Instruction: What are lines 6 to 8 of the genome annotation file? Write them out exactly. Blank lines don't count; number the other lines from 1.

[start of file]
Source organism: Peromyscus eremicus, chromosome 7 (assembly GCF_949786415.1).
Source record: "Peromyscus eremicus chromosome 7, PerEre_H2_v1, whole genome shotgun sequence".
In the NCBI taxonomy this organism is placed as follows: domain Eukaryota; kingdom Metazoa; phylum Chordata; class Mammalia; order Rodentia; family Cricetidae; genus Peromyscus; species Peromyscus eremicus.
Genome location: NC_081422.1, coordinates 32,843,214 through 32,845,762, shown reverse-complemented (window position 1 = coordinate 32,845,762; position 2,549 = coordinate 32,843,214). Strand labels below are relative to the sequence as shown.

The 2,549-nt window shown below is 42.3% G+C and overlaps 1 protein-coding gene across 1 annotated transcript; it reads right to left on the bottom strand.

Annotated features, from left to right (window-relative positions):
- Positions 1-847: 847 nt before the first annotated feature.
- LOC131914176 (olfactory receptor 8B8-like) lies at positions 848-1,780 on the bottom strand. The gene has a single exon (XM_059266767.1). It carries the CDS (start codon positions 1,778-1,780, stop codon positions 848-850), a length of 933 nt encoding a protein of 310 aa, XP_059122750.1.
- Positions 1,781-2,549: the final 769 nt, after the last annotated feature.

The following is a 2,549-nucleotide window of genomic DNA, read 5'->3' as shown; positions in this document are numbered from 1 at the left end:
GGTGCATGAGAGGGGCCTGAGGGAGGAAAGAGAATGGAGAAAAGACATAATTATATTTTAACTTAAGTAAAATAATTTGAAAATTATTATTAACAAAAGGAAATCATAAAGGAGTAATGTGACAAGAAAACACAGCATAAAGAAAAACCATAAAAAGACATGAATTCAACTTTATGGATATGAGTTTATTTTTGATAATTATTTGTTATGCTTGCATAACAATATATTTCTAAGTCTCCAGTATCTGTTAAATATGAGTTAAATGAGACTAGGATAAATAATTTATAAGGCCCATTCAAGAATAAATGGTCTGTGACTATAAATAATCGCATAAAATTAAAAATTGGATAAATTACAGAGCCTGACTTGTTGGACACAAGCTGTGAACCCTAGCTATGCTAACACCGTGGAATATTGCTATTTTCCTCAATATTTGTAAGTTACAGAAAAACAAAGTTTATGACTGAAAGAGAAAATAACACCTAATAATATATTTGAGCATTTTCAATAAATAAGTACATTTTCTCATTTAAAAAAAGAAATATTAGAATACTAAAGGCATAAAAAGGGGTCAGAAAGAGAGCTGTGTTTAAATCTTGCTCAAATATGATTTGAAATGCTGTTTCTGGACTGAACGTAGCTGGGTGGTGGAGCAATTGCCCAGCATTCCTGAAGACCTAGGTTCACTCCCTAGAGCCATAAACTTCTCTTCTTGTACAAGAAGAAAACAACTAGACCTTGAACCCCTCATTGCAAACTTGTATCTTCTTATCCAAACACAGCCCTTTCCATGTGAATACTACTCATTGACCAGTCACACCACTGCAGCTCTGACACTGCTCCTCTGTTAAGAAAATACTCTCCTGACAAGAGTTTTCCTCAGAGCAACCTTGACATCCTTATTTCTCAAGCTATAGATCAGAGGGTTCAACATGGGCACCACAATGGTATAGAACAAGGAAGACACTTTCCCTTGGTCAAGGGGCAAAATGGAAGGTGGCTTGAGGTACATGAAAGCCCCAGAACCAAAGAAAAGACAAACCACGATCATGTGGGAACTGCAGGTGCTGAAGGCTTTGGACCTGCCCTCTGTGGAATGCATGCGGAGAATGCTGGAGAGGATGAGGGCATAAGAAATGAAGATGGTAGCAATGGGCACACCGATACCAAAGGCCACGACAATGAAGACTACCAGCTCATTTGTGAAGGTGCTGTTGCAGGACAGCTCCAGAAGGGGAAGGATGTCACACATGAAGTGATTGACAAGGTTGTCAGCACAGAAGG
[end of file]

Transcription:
Annotated features, from left to right (window-relative positions):
- Positions 1-847: 847 nt before the first annotated feature.
- LOC131914176 (olfactory receptor 8B8-like) lies at positions 848-1,780 on the bottom strand. The gene has a single exon (XM_059266767.1). It carries the CDS (start codon positions 1,778-1,780, stop codon positions 848-850), a length of 933 nt encoding a protein of 310 aa, XP_059122750.1.